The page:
In our lab, we work with synthetic biology components with partially random sequences (similar to work in directed evolution). So, for example, we have a plasmid design with several components, including one protein coding sequence that will be created from a wild-type sequence via mutagenic PCR.
At the design stage, we don't know the exact DNA sequence for any of the resulting variants of that protein coding sequence. We just know the wild-type sequence and the average number of mutations we'd like to apply.
How can we represent that design in SBOL (via the
Then, when we implement the design, we end up with a single sample that contains plasmids with 10^5-10^6 (or more) different protein coding sequences. We then measure the complete DNA sequence for every plasmid variant, but I don't want to end up with >10^5 different SBOL definitions to describe the sample.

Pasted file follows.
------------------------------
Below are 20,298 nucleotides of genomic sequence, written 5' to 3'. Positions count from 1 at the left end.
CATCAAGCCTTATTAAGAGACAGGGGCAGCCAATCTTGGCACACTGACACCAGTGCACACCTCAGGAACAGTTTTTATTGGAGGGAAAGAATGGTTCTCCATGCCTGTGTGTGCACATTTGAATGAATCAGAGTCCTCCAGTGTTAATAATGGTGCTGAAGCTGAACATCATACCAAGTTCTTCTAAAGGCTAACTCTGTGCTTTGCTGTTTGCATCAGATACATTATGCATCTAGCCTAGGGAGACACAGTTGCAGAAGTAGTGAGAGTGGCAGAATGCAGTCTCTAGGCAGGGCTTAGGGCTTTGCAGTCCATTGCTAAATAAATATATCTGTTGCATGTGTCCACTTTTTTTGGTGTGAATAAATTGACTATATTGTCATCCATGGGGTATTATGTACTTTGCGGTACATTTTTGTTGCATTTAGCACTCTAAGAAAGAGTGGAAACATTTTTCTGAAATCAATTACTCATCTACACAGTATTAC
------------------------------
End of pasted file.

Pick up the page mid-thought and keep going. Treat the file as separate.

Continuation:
How can we best represent that sample in SBOL (via the
Finally, we also end up measuring the performance of every plasmid variant, and we identify the specific protein coding sequences for useful and/or interesting variants. We then design and build specific, clonal plasmids with those useful/interesting protein coding sequences.
Representing those clonal plasmids as SBOL
Components seems pretty straight-forward, but is there a good way to capture the relationships with the original random-library plasmid design and the specific implementation of that design that we built and measured?